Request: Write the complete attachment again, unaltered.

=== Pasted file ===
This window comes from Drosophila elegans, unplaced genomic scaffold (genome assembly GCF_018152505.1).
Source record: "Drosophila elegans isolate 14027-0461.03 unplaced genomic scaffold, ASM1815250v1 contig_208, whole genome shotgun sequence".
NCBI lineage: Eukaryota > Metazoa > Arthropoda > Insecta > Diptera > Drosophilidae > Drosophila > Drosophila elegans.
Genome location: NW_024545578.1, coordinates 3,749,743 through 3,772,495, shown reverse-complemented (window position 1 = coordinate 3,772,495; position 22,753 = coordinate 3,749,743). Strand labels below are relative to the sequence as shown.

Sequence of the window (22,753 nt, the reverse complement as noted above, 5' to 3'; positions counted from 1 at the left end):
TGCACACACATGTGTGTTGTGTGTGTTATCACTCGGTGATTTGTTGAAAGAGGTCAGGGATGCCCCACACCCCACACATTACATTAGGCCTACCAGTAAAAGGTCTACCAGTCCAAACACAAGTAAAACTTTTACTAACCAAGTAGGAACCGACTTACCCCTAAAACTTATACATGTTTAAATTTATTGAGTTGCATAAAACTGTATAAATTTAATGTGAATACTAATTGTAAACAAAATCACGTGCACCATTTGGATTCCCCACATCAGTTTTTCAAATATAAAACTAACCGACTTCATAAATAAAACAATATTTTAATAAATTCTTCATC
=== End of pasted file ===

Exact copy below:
This window comes from Drosophila elegans, unplaced genomic scaffold (genome assembly GCF_018152505.1).
Source record: "Drosophila elegans isolate 14027-0461.03 unplaced genomic scaffold, ASM1815250v1 contig_208, whole genome shotgun sequence".
NCBI lineage: Eukaryota > Metazoa > Arthropoda > Insecta > Diptera > Drosophilidae > Drosophila > Drosophila elegans.
Genome location: NW_024545578.1, coordinates 3,749,743 through 3,772,495, shown reverse-complemented (window position 1 = coordinate 3,772,495; position 22,753 = coordinate 3,749,743). Strand labels below are relative to the sequence as shown.

Sequence of the window (22,753 nt, the reverse complement as noted above, 5' to 3'; positions counted from 1 at the left end):
TGCACACACATGTGTGTTGTGTGTGTTATCACTCGGTGATTTGTTGAAAGAGGTCAGGGATGCCCCACACCCCACACATTACATTAGGCCTACCAGTAAAAGGTCTACCAGTCCAAACACAAGTAAAACTTTTACTAACCAAGTAGGAACCGACTTACCCCTAAAACTTATACATGTTTAAATTTATTGAGTTGCATAAAACTGTATAAATTTAATGTGAATACTAATTGTAAACAAAATCACGTGCACCATTTGGATTCCCCACATCAGTTTTTCAAATATAAAACTAACCGACTTCATAAATAAAACAATATTTTAATAAATTCTTCATC